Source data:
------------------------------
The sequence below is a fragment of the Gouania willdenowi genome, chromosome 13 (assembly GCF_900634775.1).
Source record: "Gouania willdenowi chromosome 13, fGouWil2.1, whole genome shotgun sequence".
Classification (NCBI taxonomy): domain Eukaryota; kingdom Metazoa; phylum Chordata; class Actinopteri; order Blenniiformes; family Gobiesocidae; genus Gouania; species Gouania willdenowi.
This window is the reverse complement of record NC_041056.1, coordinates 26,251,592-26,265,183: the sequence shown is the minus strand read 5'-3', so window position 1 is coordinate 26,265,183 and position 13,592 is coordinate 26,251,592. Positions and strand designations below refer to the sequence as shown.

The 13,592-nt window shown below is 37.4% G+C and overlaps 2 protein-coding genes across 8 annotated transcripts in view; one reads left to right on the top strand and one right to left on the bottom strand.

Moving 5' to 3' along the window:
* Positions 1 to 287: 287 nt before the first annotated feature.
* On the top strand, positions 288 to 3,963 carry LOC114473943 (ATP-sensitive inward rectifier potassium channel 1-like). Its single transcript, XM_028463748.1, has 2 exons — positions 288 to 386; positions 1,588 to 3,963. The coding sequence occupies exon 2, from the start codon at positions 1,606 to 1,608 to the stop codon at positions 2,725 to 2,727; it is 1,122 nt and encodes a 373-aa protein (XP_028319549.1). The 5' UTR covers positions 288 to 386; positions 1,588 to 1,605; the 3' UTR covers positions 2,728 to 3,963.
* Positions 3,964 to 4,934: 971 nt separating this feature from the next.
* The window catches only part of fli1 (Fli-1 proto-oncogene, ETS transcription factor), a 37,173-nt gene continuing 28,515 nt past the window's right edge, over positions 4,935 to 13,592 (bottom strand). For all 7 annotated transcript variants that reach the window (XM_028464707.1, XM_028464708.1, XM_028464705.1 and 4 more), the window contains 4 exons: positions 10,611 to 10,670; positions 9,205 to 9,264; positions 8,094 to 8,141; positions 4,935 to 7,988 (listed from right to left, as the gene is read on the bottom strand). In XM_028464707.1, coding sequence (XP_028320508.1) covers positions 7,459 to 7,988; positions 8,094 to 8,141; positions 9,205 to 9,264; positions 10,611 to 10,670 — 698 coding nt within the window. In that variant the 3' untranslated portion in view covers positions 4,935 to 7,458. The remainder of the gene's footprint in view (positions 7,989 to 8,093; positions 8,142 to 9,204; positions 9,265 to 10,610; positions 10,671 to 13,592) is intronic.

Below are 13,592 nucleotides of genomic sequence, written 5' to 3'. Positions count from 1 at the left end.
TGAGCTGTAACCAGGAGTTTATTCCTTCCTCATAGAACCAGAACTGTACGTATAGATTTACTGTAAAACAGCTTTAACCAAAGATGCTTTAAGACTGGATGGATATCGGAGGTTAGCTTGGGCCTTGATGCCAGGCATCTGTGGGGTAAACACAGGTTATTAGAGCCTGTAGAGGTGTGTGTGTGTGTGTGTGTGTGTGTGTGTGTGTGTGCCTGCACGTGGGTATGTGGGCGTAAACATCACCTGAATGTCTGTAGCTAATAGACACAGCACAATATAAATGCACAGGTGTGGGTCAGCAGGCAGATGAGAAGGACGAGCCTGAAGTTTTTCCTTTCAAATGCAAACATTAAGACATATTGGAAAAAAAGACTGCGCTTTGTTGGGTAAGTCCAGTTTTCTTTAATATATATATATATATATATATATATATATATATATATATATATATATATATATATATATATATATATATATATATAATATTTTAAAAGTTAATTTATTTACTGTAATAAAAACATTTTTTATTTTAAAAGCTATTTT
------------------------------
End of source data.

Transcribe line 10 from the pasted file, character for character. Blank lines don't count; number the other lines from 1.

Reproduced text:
* The window catches only part of fli1 (Fli-1 proto-oncogene, ETS transcription factor), a 37,173-nt gene continuing 28,515 nt past the window's right edge, over positions 4,935 to 13,592 (bottom strand). For all 7 annotated transcript variants that reach the window (XM_028464707.1, XM_028464708.1, XM_028464705.1 and 4 more), the window contains 4 exons: positions 10,611 to 10,670; positions 9,205 to 9,264; positions 8,094 to 8,141; positions 4,935 to 7,988 (listed from right to left, as the gene is read on the bottom strand). In XM_028464707.1, coding sequence (XP_028320508.1) covers positions 7,459 to 7,988; positions 8,094 to 8,141; positions 9,205 to 9,264; positions 10,611 to 10,670 — 698 coding nt within the window. In that variant the 3' untranslated portion in view covers positions 4,935 to 7,458. The remainder of the gene's footprint in view (positions 7,989 to 8,093; positions 8,142 to 9,204; positions 9,265 to 10,610; positions 10,671 to 13,592) is intronic.